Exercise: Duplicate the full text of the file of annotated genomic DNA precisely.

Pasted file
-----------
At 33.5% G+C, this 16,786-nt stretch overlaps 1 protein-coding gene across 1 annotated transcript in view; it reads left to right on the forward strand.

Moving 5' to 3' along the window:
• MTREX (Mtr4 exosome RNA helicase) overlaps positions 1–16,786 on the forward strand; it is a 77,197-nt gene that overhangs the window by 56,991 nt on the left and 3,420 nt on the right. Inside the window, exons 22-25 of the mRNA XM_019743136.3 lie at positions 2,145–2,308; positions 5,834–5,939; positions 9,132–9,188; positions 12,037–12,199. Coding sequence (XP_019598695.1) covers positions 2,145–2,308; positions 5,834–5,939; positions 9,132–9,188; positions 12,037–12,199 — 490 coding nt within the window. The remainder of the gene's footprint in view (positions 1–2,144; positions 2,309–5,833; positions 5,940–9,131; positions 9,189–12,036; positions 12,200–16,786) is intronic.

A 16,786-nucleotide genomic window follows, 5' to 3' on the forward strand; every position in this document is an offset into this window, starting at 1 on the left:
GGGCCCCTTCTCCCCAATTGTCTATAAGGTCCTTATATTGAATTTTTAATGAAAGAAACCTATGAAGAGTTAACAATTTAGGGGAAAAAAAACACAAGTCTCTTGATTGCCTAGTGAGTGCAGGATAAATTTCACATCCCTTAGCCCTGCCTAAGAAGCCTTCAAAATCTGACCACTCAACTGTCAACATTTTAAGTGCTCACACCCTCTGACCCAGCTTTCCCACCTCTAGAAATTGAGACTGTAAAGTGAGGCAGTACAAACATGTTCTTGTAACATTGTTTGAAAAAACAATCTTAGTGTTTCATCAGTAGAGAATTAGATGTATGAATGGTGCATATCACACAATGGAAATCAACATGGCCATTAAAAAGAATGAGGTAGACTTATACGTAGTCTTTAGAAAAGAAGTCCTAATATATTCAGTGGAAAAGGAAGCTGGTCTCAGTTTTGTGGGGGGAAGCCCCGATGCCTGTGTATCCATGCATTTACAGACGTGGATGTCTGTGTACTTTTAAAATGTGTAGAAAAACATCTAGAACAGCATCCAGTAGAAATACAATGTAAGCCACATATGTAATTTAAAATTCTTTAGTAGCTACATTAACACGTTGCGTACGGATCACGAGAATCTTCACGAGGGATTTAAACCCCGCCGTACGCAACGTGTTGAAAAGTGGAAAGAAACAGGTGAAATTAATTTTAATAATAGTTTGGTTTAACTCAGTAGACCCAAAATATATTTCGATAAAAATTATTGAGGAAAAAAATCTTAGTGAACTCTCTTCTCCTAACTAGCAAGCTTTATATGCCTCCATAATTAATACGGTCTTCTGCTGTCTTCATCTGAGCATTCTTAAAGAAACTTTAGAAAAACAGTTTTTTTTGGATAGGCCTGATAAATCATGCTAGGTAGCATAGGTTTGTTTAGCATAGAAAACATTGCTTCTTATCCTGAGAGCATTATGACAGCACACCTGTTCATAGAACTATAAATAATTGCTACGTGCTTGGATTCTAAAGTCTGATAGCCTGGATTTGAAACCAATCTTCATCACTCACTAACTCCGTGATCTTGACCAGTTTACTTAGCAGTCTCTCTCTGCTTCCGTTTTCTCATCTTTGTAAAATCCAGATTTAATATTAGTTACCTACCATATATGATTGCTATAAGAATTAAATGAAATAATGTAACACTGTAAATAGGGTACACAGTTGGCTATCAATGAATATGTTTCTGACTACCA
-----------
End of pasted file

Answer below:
At 33.5% G+C, this 16,786-nt stretch overlaps 1 protein-coding gene across 1 annotated transcript in view; it reads left to right on the forward strand.

Moving 5' to 3' along the window:
• MTREX (Mtr4 exosome RNA helicase) overlaps positions 1–16,786 on the forward strand; it is a 77,197-nt gene that overhangs the window by 56,991 nt on the left and 3,420 nt on the right. Inside the window, exons 22-25 of the mRNA XM_019743136.3 lie at positions 2,145–2,308; positions 5,834–5,939; positions 9,132–9,188; positions 12,037–12,199. Coding sequence (XP_019598695.1) covers positions 2,145–2,308; positions 5,834–5,939; positions 9,132–9,188; positions 12,037–12,199 — 490 coding nt within the window. The remainder of the gene's footprint in view (positions 1–2,144; positions 2,309–5,833; positions 5,940–9,131; positions 9,189–12,036; positions 12,200–16,786) is intronic.

A 16,786-nucleotide genomic window follows, 5' to 3' on the forward strand; every position in this document is an offset into this window, starting at 1 on the left:
GGGCCCCTTCTCCCCAATTGTCTATAAGGTCCTTATATTGAATTTTTAATGAAAGAAACCTATGAAGAGTTAACAATTTAGGGGAAAAAAAACACAAGTCTCTTGATTGCCTAGTGAGTGCAGGATAAATTTCACATCCCTTAGCCCTGCCTAAGAAGCCTTCAAAATCTGACCACTCAACTGTCAACATTTTAAGTGCTCACACCCTCTGACCCAGCTTTCCCACCTCTAGAAATTGAGACTGTAAAGTGAGGCAGTACAAACATGTTCTTGTAACATTGTTTGAAAAAACAATCTTAGTGTTTCATCAGTAGAGAATTAGATGTATGAATGGTGCATATCACACAATGGAAATCAACATGGCCATTAAAAAGAATGAGGTAGACTTATACGTAGTCTTTAGAAAAGAAGTCCTAATATATTCAGTGGAAAAGGAAGCTGGTCTCAGTTTTGTGGGGGGAAGCCCCGATGCCTGTGTATCCATGCATTTACAGACGTGGATGTCTGTGTACTTTTAAAATGTGTAGAAAAACATCTAGAACAGCATCCAGTAGAAATACAATGTAAGCCACATATGTAATTTAAAATTCTTTAGTAGCTACATTAACACGTTGCGTACGGATCACGAGAATCTTCACGAGGGATTTAAACCCCGCCGTACGCAACGTGTTGAAAAGTGGAAAGAAACAGGTGAAATTAATTTTAATAATAGTTTGGTTTAACTCAGTAGACCCAAAATATATTTCGATAAAAATTATTGAGGAAAAAAATCTTAGTGAACTCTCTTCTCCTAACTAGCAAGCTTTATATGCCTCCATAATTAATACGGTCTTCTGCTGTCTTCATCTGAGCATTCTTAAAGAAACTTTAGAAAAACAGTTTTTTTTGGATAGGCCTGATAAATCATGCTAGGTAGCATAGGTTTGTTTAGCATAGAAAACATTGCTTCTTATCCTGAGAGCATTATGACAGCACACCTGTTCATAGAACTATAAATAATTGCTACGTGCTTGGATTCTAAAGTCTGATAGCCTGGATTTGAAACCAATCTTCATCACTCACTAACTCCGTGATCTTGACCAGTTTACTTAGCAGTCTCTCTCTGCTTCCGTTTTCTCATCTTTGTAAAATCCAGATTTAATATTAGTTACCTACCATATATGATTGCTATAAGAATTAAATGAAATAATGTAACACTGTAAATAGGGTACACAGTTGGCTATCAATGAATATGTTTCTGACTACCA